In order to be able to produce any comfort or advice to others in your same boat, you most likely need to vent first. Venting is a process of healing. Freely allowing the wound to be exposed can lead towards an understanding of emotions and with understanding comes the capacity to, in time, constructively share with an audience. From some of your journal themes you may be able to reconstruct the anger and design a helpful piece to submit to the markets on how to effectively deal with this emotion.
Show by using creative imagery instead of clichés. Be original as you convey your feelings. Find another way to show your father was as mean as a snake. As with other types of writing, write vividly. Show and don’t tell. What kind of childhood did author Frank McCourt have in Ireland? He could write detailed pages about how miserable he was during it but instead he lets us fill in our own emotions as we visualize his cold and poor life in Angela’s Ashes.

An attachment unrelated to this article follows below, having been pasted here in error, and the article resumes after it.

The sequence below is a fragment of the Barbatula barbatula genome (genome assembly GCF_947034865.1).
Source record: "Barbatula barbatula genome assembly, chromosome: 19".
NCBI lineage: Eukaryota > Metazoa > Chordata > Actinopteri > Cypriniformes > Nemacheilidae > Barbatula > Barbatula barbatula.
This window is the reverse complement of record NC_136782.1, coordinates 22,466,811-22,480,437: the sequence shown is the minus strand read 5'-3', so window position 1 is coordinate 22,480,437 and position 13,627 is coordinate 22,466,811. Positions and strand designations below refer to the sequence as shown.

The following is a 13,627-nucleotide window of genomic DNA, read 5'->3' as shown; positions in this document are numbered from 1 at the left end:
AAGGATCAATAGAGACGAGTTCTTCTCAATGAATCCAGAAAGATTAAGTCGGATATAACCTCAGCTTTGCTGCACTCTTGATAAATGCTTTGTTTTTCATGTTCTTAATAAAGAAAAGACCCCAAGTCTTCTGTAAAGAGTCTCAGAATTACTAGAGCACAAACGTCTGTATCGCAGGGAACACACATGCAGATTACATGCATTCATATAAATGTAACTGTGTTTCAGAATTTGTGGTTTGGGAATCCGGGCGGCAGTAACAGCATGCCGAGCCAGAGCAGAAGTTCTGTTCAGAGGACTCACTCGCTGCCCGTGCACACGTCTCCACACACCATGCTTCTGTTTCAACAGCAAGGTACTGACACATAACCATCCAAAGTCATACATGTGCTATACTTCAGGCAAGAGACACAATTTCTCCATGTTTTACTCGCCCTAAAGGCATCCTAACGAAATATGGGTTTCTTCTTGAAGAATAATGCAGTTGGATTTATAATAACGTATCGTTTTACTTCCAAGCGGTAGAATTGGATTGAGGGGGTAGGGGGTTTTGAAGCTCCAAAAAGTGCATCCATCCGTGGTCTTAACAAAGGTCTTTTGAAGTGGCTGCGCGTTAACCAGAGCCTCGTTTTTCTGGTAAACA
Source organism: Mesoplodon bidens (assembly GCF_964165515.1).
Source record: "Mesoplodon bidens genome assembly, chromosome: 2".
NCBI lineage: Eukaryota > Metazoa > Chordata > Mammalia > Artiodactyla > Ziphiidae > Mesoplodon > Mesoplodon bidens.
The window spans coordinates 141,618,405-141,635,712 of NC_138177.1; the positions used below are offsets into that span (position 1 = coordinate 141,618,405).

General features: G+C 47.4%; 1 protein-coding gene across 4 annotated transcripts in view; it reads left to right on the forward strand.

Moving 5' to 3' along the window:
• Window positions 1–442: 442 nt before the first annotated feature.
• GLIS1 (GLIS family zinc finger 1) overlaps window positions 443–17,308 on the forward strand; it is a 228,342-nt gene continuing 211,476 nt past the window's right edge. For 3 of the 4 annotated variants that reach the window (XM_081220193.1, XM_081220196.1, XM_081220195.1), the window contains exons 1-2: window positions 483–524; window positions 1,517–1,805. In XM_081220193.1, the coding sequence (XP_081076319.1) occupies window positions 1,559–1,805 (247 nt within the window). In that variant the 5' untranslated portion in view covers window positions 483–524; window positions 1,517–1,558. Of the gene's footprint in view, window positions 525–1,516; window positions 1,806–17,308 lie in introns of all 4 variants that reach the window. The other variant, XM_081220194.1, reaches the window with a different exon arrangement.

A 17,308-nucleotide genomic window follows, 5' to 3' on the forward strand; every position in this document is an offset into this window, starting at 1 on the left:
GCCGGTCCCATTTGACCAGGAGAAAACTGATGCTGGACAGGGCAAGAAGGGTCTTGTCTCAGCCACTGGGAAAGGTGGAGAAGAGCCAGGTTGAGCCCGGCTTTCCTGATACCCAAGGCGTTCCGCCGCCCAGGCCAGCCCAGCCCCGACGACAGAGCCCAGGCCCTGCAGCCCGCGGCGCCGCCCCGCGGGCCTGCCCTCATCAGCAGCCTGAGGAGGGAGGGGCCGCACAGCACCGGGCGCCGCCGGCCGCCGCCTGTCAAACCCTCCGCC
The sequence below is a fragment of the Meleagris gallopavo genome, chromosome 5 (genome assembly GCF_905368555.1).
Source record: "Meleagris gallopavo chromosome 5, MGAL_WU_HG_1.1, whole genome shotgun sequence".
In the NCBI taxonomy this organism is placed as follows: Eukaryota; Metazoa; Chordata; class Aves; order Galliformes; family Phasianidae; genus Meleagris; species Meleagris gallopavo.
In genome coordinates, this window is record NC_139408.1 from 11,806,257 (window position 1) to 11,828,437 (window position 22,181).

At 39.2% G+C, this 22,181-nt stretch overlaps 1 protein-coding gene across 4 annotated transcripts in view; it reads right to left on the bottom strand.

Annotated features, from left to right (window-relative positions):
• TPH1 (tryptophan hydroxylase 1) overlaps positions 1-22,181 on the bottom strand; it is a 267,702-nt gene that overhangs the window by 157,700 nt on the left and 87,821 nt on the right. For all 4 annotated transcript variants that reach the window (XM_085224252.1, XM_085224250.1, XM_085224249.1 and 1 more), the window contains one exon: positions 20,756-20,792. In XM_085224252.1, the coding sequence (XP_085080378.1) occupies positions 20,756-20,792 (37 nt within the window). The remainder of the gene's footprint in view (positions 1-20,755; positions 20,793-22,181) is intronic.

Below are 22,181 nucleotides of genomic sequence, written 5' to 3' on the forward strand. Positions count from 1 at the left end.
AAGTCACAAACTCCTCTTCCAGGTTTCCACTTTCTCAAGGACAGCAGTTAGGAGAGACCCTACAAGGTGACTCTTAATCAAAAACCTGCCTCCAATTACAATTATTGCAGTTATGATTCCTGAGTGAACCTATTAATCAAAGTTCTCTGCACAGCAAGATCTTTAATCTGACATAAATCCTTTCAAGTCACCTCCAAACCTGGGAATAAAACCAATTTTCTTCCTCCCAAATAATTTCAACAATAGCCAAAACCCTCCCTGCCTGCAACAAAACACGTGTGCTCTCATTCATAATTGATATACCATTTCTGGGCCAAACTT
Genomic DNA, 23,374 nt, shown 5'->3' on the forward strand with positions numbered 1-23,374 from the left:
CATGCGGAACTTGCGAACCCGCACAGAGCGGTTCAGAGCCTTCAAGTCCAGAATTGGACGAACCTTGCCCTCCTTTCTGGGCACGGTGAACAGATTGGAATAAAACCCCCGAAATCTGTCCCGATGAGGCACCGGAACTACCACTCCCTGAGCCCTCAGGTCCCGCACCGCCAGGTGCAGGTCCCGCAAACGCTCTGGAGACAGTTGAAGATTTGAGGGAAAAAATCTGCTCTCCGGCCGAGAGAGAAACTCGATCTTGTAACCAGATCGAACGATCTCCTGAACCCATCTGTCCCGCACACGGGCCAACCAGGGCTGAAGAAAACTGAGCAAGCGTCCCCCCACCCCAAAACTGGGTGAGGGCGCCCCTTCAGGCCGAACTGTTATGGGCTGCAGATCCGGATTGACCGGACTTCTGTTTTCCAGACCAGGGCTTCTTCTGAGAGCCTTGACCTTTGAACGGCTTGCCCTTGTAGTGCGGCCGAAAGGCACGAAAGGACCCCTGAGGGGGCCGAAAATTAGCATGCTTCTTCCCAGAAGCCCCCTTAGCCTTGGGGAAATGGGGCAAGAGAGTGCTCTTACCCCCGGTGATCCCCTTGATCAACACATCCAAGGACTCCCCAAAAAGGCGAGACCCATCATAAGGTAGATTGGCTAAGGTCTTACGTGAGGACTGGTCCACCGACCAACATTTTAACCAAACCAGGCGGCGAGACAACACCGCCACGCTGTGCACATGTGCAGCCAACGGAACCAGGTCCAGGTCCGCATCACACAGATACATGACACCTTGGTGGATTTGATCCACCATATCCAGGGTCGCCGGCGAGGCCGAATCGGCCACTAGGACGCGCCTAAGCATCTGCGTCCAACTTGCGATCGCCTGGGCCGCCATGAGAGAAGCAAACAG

Find something unique that sets your story apart from others who have had a similar situation as yours. McCourt tells of his brother Eugene’s burial and how he was upset when his father and the coffin carriage driver placed pints of beer on top of the casket. At the graveside the drunk driver left McCourt’s family stranded. The fascinating reading here is the unique details McCourt selects to portray this sorrowful event. We are smiling and crying at the same time because of the manner in which McCourt shares his story.
From Cara De Silva’s In Memory’s Kitchen we get a unique perspective on life in the World War II concentration camps. The hungry Jewish women of the Terezin camp kept their sanity by writing down recipes from memory, hoping they would one day be able to return to their kitchens to make these dishes. The compiled recipes, salvaged over the years, appear in this book, showing us that even in devastation, the human spirit does survive.
Dig deep and find a different slant to use in sharing your sorrows.